There's a lot more than just buying a few gallons of paint when it comes to repainting your home.

So you've just gone out and refurnished your living room, or put new cabinets in your kitchen, or bought a brand-new bedroom suite.

The smell of newness permeates your home, but something isn't right, something still is missing.

It's the walls, of course. They're still the same color as when you signed your mortgage papers back during the Clinton administration, only a bit grungier.

But how to fix them up?

Figuring out what to do involves more than digging out what's left in that can you were saving for "touch-ups." Homeowners need to look at entire rooms before making up their minds.

"It depends on whether you're keeping the furniture or if you're starting from scratch," said Bill Bartron, owner and head designer at BW Design Group in Wilmington. "If you've picked a drapery fabric or a particular carpet, then that's how you build upon a room.

"Typically, you'll want to pull one of the base colors or a tone of the color from the rug or upholstery. It can contrast or it can complement. It depends on how bold or how subtle you want the room to be.

"You can only buy so many carpets or colors in drapes, but there are millions of colors of paint," he said.

You have to take a different approach if starting with a bare room, said Ruth Pernick of H. Feinberg's, a 122-year-old Wilmington home design company.

"You have to get a feeling of how you're going to use the room," she said. "Once you have the ambiance of what the room will be, you'll know what you need."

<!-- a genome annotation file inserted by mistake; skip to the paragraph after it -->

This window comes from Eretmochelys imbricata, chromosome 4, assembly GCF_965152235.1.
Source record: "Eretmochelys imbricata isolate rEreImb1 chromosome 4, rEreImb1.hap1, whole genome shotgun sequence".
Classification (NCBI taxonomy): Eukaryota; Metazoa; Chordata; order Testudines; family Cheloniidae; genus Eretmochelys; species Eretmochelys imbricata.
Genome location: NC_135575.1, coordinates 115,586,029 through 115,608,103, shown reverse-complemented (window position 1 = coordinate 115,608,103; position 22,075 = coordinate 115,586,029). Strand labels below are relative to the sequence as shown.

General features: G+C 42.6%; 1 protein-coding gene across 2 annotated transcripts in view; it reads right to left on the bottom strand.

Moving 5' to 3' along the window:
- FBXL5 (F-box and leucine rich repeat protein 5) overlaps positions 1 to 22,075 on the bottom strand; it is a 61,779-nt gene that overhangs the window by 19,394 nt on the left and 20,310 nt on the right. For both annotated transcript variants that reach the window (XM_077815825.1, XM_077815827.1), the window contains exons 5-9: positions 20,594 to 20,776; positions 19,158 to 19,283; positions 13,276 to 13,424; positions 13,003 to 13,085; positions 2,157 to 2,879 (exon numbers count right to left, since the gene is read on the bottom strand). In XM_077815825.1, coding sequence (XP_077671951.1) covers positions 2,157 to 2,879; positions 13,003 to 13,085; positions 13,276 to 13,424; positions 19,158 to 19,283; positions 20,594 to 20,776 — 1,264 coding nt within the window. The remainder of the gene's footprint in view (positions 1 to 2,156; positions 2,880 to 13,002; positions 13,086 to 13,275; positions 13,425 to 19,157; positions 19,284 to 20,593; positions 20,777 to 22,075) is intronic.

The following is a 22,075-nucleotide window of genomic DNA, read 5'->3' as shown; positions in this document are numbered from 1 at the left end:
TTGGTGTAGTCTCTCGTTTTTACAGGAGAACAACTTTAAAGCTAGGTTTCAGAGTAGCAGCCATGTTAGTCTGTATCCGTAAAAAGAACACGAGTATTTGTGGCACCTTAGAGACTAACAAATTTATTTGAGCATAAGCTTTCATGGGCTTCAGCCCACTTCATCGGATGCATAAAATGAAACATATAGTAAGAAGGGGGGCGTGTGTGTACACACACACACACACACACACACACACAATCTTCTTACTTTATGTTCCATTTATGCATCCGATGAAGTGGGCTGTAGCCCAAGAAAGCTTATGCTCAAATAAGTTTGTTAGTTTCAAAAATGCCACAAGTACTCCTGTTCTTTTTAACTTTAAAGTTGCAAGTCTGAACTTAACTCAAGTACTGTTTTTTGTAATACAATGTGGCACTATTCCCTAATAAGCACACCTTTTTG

People moving into a new home should take their time in deciding what to do with each room, said Jeff West of Jeff West Home in Rehoboth.

"I think people need time, a clean palette," he said. "You should live in a home for a while to see what kind of light you get and to get a feel for the house before you paint."

While trends in home decorating have come and gone, today most people opt for more subtle earth tones that enhance living rooms or bedrooms.

"I think soft, clean traditional color palettes that are not too strong or too funky are best," West said. "You can do that with pillows or things you can take away. That's a lot easier than repainting a room. If you want to have fun with colors, do it with things that can be changed up."

Pernick recommends carefully checking various paint swatches and then applying a sample to a wall.

"Paint really makes a major difference in a room," she said. "You should put various samples on the wall and look at them under all situations.

"Start with your favorite colors, colors you can live with. Do samples because what paint looks like depends on whether its daylight or night or on reflections from outside."

When it comes to ceilings, West feels the homeowner can toss the paint bucket and instead use interesting wallpaper.

"I've wallpapered ceilings in soft, tonal colors," he said. "It's interesting to look up and see that, with a complementing color on the walls."

When painting ceilings, Pernick recommends always using a flat variation of the wall color.

"What I like to do is take the same color as what's on the wall and make it lighter to get just a soft feel of the paint that's on the wall."

And when it comes to buying supplies, it's a good idea to buy the best paint possible.

"It all comes down to durability and coverage," Bartron said. "You can paint a wall three times using a cheap paint, or you can paint it once using a good paint."

"Paint quality is definitely important," West said. "It's always better to invest the extra money in a paint that covers well. The pigments are better and the quality of the paint is better. It's like buying a piece of clothing that's made out of a better fabric. It'll stand up to wear and tear, it looks better and it's just better all around."

And with 21st century technology, deciding on what to do and what colors to use is even easier. Major paint companies, such as Sherwin-Williams or Benjamin Moore offer programs on their websites that allow homeowners to take a photograph of a room and then overlay it with the colors they're thinking about using.

"They're all doing user-friendly templates, so you can feel very confident about what you're doing," Pernick said. "It's a wonderful idea."